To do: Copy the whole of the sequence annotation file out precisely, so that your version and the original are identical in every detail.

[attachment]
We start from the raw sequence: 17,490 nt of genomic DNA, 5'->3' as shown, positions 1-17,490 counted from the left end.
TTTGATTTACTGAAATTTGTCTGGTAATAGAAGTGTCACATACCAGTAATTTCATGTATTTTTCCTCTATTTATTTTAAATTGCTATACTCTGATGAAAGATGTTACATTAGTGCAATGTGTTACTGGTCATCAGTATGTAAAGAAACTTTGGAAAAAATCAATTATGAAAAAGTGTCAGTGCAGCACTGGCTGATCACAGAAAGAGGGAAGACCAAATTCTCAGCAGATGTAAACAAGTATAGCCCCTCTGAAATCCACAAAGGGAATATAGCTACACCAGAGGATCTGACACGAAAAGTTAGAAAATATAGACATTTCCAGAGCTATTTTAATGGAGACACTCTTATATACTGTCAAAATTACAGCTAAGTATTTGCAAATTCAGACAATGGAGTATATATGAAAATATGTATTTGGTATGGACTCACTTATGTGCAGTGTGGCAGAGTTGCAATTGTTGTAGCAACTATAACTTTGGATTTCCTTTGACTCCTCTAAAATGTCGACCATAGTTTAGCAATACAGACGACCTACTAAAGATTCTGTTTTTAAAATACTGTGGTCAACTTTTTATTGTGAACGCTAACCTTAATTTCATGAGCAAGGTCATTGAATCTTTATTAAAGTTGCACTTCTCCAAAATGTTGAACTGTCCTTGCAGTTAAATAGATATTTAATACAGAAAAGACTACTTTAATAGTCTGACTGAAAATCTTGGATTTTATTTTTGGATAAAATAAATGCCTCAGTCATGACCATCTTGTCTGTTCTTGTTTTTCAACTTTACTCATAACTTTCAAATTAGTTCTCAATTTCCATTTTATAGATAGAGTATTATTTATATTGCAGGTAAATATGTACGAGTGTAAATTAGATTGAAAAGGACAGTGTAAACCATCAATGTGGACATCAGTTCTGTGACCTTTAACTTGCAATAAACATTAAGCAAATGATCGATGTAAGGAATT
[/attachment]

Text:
We start from the raw sequence: 17,490 nt of genomic DNA, 5'->3' as shown, positions 1-17,490 counted from the left end.
TTTGATTTACTGAAATTTGTCTGGTAATAGAAGTGTCACATACCAGTAATTTCATGTATTTTTCCTCTATTTATTTTAAATTGCTATACTCTGATGAAAGATGTTACATTAGTGCAATGTGTTACTGGTCATCAGTATGTAAAGAAACTTTGGAAAAAATCAATTATGAAAAAGTGTCAGTGCAGCACTGGCTGATCACAGAAAGAGGGAAGACCAAATTCTCAGCAGATGTAAACAAGTATAGCCCCTCTGAAATCCACAAAGGGAATATAGCTACACCAGAGGATCTGACACGAAAAGTTAGAAAATATAGACATTTCCAGAGCTATTTTAATGGAGACACTCTTATATACTGTCAAAATTACAGCTAAGTATTTGCAAATTCAGACAATGGAGTATATATGAAAATATGTATTTGGTATGGACTCACTTATGTGCAGTGTGGCAGAGTTGCAATTGTTGTAGCAACTATAACTTTGGATTTCCTTTGACTCCTCTAAAATGTCGACCATAGTTTAGCAATACAGACGACCTACTAAAGATTCTGTTTTTAAAATACTGTGGTCAACTTTTTATTGTGAACGCTAACCTTAATTTCATGAGCAAGGTCATTGAATCTTTATTAAAGTTGCACTTCTCCAAAATGTTGAACTGTCCTTGCAGTTAAATAGATATTTAATACAGAAAAGACTACTTTAATAGTCTGACTGAAAATCTTGGATTTTATTTTTGGATAAAATAAATGCCTCAGTCATGACCATCTTGTCTGTTCTTGTTTTTCAACTTTACTCATAACTTTCAAATTAGTTCTCAATTTCCATTTTATAGATAGAGTATTATTTATATTGCAGGTAAATATGTACGAGTGTAAATTAGATTGAAAAGGACAGTGTAAACCATCAATGTGGACATCAGTTCTGTGACCTTTAACTTGCAATAAACATTAAGCAAATGATCGATGTAAGGAATT